With no less than 6 loans from Gustave Van de Woestyne and Valerius De Saedeleer, we are very proud to have contributed to this exceptional exhibition!
Our loans literally travel around the world. You can even find our masterpieces in Los Angeles!
Since April, Flowers in a Vase with a Clump of Cyclamen and Precious Stones by master painter Jan I Brueghel (1568-1625) has been on display at the J. Paul Getty Museum as part of the museum’s permanent collection.
Daffodils, hanging pink roses, an orange lily, flaming tulips, bright blue irises, … The variety of flowers and bright colours are overwhelming and splash from this small panel.Flowers in a Vase with a Clump of Cyclamen and Precious Stones is a masterpiece by one of the most important painters of the late sixteenth and early seventeenth century: Jan Brueghel I (1568-1625). Although he was also known as ‘Bloemenbrueghel’, it was only in his late thirties that he began to paint flower vases. Flowers in a Vase with a Clump of Cyclamen and Precious Stones is one of the earliest and most beautiful examples.
Curious to see this panel with your own eyes? It is waiting for you in La la land!
Meet Anto-Carte (1886-1954)! A Mons artist who was a painter, lithographer and illustrator at the same time, he became known all over the world thanks to exhibitions in the United States, Spain and Italy.
With the exhibition Anto-Carte. Heaven and Earth, the BAM immerses you in the world of Anto-Carte, whose work weaves a fascinating link between the centuries. After all, the expertise of the great masters of painting is reflected in paintings painted in the first half of the 20th century by this internationally renowned artist from Mons.
80 works from public and private collections show Anto-Carte’s painting that focuses on the pursuit of the sacred. The artist revisited the classic themes of Christian iconography and at the same time honoured the grandeur of the peasant world in his works. You will also discover a fascinating work from the collection of The Phoebus Foundation !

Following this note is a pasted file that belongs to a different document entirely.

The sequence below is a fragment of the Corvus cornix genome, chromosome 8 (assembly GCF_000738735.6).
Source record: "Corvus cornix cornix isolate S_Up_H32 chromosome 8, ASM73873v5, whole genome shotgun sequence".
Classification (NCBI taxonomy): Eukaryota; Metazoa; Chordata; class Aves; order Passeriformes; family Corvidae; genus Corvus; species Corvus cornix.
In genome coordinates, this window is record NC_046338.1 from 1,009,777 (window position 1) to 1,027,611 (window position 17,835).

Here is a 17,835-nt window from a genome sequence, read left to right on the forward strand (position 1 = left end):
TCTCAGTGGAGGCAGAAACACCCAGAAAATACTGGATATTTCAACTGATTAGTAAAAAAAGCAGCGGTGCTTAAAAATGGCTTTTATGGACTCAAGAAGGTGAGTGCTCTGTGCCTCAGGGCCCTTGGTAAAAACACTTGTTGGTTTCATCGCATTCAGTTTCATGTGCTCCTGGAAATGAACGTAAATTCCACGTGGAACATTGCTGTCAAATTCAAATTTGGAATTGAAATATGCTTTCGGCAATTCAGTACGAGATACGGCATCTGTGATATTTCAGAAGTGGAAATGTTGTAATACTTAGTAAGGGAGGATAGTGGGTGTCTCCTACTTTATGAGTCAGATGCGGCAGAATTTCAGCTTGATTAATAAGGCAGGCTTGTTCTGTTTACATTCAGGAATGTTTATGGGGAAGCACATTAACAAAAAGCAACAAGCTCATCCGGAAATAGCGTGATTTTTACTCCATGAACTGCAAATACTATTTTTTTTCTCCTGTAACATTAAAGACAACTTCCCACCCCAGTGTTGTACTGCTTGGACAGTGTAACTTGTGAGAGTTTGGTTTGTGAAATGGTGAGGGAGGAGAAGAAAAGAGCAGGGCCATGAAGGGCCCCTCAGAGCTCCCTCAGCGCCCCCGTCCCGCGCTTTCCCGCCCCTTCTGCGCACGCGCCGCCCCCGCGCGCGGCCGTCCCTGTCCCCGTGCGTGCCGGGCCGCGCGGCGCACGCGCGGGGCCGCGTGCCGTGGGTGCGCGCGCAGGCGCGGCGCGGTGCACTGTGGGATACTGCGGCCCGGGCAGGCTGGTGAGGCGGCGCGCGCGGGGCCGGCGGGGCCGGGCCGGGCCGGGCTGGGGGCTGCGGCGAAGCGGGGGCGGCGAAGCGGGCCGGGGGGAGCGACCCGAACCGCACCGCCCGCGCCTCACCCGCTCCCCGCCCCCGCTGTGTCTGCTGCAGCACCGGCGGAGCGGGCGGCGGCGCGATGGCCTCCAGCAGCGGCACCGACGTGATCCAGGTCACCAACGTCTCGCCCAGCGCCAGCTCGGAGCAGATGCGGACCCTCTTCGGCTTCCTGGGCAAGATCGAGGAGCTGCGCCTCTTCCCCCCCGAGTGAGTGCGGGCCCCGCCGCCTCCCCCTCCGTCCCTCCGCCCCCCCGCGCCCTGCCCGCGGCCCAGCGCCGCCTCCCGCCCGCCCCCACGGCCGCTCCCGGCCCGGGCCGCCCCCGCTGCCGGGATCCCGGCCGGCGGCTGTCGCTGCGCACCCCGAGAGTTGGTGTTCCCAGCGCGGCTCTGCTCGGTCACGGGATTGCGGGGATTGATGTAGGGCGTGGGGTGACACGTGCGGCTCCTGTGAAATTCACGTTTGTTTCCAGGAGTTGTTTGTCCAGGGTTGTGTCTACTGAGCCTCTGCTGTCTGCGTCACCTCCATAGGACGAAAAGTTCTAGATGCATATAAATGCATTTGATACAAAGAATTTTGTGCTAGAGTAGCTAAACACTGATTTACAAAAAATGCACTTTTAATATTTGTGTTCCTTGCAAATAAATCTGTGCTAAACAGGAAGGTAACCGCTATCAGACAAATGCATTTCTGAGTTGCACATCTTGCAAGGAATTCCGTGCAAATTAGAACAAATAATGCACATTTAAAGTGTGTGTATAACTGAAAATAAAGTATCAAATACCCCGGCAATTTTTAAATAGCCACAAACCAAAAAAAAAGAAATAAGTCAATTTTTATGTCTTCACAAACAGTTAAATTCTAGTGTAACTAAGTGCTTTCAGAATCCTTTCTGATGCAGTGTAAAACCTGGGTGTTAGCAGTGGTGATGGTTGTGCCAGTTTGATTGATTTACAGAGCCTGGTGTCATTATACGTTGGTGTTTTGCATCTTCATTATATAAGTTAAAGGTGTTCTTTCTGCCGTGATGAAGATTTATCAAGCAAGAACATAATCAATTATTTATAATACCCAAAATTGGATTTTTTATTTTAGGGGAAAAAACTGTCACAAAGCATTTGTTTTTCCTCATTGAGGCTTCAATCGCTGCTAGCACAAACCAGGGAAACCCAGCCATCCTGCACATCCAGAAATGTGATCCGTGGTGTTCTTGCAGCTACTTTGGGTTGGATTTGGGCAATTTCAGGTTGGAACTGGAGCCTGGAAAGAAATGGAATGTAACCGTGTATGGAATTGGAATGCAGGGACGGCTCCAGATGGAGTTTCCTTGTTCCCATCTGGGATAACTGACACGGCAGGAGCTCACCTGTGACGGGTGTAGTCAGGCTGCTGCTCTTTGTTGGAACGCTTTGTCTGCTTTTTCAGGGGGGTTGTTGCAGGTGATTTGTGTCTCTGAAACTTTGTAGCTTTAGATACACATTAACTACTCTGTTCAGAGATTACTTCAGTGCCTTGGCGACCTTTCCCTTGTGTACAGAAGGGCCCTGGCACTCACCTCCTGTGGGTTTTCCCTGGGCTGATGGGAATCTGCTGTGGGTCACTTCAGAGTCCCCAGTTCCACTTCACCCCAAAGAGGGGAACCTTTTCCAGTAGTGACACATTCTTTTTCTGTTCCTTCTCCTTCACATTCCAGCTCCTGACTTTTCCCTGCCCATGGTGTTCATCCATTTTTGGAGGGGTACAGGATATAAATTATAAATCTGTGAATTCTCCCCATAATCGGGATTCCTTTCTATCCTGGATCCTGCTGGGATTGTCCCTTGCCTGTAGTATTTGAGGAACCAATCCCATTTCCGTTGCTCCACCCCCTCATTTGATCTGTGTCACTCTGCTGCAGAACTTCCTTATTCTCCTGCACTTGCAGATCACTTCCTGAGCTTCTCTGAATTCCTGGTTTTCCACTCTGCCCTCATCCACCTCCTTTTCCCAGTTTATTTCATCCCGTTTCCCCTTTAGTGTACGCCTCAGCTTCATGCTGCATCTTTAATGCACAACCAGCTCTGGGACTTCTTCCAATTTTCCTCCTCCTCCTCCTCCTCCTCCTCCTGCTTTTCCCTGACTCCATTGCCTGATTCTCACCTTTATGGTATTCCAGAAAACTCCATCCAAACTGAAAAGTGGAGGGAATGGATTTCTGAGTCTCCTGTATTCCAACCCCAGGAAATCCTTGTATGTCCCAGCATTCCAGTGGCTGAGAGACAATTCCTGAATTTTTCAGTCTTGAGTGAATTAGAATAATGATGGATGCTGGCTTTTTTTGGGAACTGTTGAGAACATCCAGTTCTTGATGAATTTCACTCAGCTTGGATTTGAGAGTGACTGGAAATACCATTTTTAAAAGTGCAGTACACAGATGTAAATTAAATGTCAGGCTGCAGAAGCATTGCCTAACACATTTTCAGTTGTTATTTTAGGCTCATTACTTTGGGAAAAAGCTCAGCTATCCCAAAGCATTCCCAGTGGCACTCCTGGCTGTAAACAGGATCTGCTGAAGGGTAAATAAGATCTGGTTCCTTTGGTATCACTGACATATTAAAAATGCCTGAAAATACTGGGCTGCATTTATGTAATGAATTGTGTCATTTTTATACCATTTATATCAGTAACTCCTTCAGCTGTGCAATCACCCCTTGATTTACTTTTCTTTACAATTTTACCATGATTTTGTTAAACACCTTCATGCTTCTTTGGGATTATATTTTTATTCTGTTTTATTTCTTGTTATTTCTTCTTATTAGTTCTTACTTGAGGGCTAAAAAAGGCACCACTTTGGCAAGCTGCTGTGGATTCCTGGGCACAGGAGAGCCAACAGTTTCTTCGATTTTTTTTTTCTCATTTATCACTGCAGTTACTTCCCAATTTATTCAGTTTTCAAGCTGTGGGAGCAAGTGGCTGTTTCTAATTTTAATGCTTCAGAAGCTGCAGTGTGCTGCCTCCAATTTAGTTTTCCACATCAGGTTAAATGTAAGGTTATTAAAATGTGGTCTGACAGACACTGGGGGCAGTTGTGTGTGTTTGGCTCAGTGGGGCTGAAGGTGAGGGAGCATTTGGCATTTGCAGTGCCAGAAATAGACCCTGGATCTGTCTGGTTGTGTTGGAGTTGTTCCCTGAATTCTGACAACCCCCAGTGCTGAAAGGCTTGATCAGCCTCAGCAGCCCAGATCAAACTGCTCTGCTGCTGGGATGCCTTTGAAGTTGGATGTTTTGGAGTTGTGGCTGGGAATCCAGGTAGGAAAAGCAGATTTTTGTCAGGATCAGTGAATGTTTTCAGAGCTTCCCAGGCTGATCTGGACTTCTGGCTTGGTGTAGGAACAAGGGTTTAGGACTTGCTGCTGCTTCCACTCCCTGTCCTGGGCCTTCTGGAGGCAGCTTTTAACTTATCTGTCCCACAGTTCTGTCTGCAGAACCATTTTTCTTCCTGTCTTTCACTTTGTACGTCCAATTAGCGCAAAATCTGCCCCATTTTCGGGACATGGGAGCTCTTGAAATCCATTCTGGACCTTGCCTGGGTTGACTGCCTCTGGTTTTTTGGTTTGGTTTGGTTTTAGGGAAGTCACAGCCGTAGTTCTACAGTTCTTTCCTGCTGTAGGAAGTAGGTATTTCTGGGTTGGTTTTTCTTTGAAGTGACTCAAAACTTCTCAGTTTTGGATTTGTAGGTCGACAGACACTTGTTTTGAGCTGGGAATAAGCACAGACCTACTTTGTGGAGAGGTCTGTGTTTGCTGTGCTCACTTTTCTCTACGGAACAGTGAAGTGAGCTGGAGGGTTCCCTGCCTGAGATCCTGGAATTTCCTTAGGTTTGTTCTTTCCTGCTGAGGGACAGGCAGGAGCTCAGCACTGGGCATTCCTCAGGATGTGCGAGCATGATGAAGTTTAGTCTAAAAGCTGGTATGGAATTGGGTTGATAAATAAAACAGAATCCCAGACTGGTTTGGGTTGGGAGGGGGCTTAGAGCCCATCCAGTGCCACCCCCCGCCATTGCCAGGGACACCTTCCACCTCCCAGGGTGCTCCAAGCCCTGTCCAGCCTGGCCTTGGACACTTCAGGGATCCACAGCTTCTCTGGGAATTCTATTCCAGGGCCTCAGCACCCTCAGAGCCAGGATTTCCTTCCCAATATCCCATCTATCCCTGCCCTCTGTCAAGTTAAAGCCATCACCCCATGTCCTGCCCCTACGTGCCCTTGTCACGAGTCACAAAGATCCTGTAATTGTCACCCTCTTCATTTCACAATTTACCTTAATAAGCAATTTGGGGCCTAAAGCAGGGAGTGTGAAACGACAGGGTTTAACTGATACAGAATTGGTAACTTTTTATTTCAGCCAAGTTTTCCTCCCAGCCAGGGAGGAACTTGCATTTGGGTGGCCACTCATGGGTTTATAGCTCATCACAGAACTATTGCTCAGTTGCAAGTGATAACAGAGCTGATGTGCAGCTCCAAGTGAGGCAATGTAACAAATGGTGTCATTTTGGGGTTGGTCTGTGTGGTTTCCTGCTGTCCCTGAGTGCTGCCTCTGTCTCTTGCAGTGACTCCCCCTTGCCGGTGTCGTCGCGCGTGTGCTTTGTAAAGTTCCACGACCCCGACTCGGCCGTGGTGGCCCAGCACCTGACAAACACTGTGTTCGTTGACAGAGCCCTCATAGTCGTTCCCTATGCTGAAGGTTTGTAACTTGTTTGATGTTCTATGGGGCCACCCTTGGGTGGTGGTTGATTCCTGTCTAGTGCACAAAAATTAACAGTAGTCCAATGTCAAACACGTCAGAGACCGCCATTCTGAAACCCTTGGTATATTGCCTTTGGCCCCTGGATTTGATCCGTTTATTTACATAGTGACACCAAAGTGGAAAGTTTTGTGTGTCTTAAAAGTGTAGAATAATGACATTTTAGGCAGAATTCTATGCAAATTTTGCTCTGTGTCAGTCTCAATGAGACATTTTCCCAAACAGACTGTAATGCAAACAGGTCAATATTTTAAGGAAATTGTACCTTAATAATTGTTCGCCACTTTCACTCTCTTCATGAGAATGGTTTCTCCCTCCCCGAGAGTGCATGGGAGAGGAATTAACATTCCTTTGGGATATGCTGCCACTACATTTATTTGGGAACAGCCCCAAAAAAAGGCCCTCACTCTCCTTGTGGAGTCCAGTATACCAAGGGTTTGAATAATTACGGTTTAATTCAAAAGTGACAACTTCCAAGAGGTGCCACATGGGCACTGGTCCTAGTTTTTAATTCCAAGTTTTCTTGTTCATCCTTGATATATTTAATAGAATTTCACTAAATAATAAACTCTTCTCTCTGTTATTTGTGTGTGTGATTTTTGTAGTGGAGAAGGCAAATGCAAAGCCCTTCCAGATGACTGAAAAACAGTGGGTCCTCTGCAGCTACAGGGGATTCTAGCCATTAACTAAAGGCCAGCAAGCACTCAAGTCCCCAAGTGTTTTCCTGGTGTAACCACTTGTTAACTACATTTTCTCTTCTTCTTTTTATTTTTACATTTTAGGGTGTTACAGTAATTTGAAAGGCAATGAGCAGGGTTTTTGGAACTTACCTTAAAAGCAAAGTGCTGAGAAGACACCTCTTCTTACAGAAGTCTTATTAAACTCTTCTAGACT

Fans of armour will be in for a treat at Kunsthistorisches Museum in Vienna! In the exhibition Iron Men, you will discover the most beautiful suits of armour from the largest collections in the world. From paintings and sculptures to authentic, life-size armour: immerse yourself in a world of fashion and steel.
You will also discover an exceptional sculpture of Charles V in – literally – magnificent armour from the collection of The Phoebus Foundation.
Do you like modernist art? Mu.Zee in Ostend is your place to be! Moreover: you can discover Transatlantic modernisms! The exhibition tells the surprising story of the artistic connections between Belgium and Argentina from 1910 to 1958. The artists from both regions may have lived miles apart, their contacts and influences were particularly close. The friendship between artists Julio Payro and Paul Delvaux is one of the many examples of these artistic relations.